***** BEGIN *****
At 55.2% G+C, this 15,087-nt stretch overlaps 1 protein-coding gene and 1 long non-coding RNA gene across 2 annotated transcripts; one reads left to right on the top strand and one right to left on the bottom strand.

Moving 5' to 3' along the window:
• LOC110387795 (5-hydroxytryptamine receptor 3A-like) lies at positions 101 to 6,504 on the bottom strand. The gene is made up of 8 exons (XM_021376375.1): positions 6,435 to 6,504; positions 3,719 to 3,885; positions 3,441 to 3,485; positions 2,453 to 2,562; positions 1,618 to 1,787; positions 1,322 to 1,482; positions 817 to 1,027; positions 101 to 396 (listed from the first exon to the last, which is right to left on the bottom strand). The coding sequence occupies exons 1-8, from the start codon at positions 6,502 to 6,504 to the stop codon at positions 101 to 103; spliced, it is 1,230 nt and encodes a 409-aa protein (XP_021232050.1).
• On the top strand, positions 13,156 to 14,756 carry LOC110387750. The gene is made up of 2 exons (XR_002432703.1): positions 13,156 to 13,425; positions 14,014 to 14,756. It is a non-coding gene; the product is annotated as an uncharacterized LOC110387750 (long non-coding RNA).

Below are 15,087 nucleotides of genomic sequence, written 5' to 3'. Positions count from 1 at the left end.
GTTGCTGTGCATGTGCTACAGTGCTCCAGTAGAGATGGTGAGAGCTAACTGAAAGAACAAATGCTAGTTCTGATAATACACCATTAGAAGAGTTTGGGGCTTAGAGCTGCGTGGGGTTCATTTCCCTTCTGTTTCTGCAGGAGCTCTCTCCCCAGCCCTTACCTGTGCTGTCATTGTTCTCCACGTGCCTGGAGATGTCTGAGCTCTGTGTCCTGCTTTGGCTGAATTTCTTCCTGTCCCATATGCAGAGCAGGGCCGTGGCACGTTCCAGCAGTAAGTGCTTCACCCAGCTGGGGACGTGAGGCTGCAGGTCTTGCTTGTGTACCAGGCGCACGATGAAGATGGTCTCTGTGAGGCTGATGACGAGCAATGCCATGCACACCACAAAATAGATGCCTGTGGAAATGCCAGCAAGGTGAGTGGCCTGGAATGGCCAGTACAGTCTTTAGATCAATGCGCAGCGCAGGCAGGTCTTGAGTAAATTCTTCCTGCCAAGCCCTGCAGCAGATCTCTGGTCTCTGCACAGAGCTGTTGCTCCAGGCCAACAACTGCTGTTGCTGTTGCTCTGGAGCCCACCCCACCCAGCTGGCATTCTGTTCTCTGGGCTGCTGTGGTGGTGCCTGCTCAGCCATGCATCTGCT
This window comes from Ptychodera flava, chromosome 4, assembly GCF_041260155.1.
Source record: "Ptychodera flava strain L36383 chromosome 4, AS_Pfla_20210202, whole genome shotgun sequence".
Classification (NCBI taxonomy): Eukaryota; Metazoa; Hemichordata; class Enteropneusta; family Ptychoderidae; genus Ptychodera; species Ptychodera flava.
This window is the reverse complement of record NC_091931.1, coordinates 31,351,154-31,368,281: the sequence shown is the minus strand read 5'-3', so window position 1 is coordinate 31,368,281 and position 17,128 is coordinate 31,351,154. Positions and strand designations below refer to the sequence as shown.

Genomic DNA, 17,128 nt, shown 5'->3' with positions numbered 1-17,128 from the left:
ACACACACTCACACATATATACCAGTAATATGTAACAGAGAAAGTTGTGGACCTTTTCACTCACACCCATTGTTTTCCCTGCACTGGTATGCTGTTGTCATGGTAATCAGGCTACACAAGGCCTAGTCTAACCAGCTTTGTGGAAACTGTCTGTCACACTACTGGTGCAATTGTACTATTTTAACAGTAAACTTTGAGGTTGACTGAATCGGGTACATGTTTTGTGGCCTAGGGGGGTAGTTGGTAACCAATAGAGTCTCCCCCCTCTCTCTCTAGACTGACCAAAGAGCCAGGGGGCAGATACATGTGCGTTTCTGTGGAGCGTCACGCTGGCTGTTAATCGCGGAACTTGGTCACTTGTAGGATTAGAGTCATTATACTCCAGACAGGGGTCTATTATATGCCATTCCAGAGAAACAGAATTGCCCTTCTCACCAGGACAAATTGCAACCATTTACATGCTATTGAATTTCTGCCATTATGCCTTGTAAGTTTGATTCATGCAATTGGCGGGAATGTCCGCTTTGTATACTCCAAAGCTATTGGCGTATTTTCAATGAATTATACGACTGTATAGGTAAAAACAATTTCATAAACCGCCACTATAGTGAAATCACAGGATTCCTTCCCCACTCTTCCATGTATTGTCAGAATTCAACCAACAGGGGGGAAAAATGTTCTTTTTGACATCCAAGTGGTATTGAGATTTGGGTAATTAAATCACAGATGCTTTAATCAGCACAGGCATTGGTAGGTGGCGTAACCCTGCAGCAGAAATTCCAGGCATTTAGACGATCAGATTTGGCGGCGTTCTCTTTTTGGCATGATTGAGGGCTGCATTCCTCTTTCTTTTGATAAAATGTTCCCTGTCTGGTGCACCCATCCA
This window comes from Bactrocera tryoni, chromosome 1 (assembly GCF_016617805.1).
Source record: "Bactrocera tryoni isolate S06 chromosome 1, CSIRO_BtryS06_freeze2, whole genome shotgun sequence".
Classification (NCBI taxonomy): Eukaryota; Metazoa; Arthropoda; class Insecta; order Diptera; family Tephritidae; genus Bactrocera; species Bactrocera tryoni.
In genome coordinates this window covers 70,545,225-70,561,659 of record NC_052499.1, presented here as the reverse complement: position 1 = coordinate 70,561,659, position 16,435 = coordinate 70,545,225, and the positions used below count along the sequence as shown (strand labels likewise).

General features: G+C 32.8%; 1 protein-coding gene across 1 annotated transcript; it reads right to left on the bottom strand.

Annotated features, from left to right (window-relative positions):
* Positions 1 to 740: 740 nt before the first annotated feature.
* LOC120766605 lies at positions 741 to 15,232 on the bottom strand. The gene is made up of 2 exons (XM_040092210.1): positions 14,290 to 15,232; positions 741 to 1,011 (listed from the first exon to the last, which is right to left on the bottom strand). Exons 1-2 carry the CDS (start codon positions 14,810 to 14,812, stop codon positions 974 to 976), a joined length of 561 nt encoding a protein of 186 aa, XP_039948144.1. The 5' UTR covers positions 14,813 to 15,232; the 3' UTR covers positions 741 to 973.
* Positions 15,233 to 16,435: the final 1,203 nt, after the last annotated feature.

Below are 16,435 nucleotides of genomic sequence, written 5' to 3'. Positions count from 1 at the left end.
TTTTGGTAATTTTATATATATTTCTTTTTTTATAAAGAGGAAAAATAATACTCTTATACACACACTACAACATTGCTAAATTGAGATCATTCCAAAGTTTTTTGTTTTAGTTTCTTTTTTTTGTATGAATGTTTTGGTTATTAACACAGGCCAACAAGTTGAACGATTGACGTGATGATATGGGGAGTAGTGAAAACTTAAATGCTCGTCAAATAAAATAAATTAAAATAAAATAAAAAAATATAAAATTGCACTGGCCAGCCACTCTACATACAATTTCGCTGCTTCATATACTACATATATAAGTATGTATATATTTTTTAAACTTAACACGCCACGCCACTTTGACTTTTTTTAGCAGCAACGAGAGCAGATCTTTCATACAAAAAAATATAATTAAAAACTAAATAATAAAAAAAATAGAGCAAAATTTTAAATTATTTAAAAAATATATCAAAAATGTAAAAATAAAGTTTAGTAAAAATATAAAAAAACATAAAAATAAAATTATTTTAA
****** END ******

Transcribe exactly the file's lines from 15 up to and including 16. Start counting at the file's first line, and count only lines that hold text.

Classification (NCBI taxonomy): Eukaryota; Metazoa; Arthropoda; class Insecta; order Diptera; family Tephritidae; genus Bactrocera; species Bactrocera tryoni.
In genome coordinates this window covers 70,545,225-70,561,659 of record NC_052499.1, presented here as the reverse complement: position 1 = coordinate 70,561,659, position 16,435 = coordinate 70,545,225, and the positions used below count along the sequence as shown (strand labels likewise).